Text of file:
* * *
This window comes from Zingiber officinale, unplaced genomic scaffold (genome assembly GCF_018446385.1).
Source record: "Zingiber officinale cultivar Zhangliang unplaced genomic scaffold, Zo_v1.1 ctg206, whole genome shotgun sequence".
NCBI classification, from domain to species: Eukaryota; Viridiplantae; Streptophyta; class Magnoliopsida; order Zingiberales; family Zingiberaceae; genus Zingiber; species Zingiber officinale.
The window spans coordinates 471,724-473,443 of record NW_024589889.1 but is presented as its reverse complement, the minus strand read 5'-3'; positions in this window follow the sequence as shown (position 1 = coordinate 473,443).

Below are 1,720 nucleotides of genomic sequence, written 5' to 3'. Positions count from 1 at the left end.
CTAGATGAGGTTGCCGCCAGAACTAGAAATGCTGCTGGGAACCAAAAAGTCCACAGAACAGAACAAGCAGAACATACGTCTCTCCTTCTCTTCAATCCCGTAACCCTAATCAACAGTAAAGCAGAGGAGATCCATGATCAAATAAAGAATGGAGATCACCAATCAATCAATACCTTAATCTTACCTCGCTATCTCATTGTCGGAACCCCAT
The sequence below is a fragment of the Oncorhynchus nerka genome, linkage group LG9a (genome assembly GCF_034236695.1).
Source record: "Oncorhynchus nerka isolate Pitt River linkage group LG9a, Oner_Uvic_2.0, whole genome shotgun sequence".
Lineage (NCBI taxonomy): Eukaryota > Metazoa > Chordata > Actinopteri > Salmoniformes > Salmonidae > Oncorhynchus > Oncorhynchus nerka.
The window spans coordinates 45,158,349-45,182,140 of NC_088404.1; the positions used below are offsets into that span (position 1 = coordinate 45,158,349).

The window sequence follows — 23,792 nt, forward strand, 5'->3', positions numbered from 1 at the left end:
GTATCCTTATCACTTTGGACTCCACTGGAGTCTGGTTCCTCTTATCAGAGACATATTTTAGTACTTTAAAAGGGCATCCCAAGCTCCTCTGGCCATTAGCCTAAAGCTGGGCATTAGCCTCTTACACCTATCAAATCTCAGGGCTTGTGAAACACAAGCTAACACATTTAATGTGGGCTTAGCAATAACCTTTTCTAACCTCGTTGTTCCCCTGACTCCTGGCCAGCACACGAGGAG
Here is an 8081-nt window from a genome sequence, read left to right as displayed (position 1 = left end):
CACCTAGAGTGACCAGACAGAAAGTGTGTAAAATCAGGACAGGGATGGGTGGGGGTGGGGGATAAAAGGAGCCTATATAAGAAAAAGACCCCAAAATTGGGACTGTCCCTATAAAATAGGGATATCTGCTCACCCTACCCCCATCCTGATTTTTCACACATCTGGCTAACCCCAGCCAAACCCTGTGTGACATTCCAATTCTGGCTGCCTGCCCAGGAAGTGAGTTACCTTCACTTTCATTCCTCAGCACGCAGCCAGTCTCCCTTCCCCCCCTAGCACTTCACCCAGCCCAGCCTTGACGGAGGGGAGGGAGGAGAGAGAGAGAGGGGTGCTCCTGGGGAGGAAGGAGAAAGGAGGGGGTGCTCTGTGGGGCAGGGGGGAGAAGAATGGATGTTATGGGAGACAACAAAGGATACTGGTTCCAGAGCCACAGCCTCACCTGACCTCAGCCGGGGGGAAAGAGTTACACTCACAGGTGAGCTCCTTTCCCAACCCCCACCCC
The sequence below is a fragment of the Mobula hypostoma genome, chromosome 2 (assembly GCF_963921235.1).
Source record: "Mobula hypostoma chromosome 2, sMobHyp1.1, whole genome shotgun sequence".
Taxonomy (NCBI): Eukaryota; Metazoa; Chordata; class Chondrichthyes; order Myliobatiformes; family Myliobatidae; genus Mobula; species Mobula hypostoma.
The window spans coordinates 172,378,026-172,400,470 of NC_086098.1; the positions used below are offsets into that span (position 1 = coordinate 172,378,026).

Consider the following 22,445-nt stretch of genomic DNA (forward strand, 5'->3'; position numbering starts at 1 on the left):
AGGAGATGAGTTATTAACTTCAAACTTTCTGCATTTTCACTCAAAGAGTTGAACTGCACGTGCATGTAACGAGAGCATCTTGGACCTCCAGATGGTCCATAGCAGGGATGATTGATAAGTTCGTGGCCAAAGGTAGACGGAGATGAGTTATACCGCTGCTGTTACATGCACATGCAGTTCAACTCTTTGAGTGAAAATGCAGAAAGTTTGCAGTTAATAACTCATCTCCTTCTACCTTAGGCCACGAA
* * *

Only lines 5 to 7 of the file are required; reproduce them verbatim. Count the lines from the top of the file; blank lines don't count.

Below are 1,720 nucleotides of genomic sequence, written 5' to 3'. Positions count from 1 at the left end.
CTAGATGAGGTTGCCGCCAGAACTAGAAATGCTGCTGGGAACCAAAAAGTCCACAGAACAGAACAAGCAGAACATACGTCTCTCCTTCTCTTCAATCCCGTAACCCTAATCAACAGTAAAGCAGAGGAGATCCATGATCAAATAAAGAATGGAGATCACCAATCAATCAATACCTTAATCTTACCTCGCTATCTCATTGTCGGAACCCCAT
The sequence below is a fragment of the Oncorhynchus nerka genome, linkage group LG9a (genome assembly GCF_034236695.1).